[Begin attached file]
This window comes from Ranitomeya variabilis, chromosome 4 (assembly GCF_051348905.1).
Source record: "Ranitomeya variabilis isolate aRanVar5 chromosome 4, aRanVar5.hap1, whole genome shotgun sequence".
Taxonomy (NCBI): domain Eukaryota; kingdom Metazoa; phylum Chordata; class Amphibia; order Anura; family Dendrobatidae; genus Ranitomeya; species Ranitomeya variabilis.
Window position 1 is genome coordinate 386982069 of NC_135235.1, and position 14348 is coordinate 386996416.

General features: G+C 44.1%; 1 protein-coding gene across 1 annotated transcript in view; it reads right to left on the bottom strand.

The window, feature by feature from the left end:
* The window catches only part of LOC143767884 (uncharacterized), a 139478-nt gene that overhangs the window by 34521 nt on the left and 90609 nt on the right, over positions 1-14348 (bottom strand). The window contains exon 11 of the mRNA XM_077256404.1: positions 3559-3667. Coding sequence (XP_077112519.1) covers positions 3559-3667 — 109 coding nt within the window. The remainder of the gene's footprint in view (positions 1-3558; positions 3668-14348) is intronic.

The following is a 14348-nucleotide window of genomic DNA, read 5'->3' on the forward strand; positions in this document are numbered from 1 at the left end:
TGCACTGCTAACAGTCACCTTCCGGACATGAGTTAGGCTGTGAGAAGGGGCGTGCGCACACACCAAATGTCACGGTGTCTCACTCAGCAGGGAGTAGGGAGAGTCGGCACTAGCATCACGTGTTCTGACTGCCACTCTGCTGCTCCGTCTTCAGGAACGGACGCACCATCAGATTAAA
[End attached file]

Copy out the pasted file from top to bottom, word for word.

This window comes from Ranitomeya variabilis, chromosome 4 (assembly GCF_051348905.1).
Source record: "Ranitomeya variabilis isolate aRanVar5 chromosome 4, aRanVar5.hap1, whole genome shotgun sequence".
Taxonomy (NCBI): domain Eukaryota; kingdom Metazoa; phylum Chordata; class Amphibia; order Anura; family Dendrobatidae; genus Ranitomeya; species Ranitomeya variabilis.
Window position 1 is genome coordinate 386982069 of NC_135235.1, and position 14348 is coordinate 386996416.

General features: G+C 44.1%; 1 protein-coding gene across 1 annotated transcript in view; it reads right to left on the bottom strand.

The window, feature by feature from the left end:
* The window catches only part of LOC143767884 (uncharacterized), a 139478-nt gene that overhangs the window by 34521 nt on the left and 90609 nt on the right, over positions 1-14348 (bottom strand). The window contains exon 11 of the mRNA XM_077256404.1: positions 3559-3667. Coding sequence (XP_077112519.1) covers positions 3559-3667 — 109 coding nt within the window. The remainder of the gene's footprint in view (positions 1-3558; positions 3668-14348) is intronic.

The following is a 14348-nucleotide window of genomic DNA, read 5'->3' on the forward strand; positions in this document are numbered from 1 at the left end:
TGCACTGCTAACAGTCACCTTCCGGACATGAGTTAGGCTGTGAGAAGGGGCGTGCGCACACACCAAATGTCACGGTGTCTCACTCAGCAGGGAGTAGGGAGAGTCGGCACTAGCATCACGTGTTCTGACTGCCACTCTGCTGCTCCGTCTTCAGGAACGGACGCACCATCAGATTAAA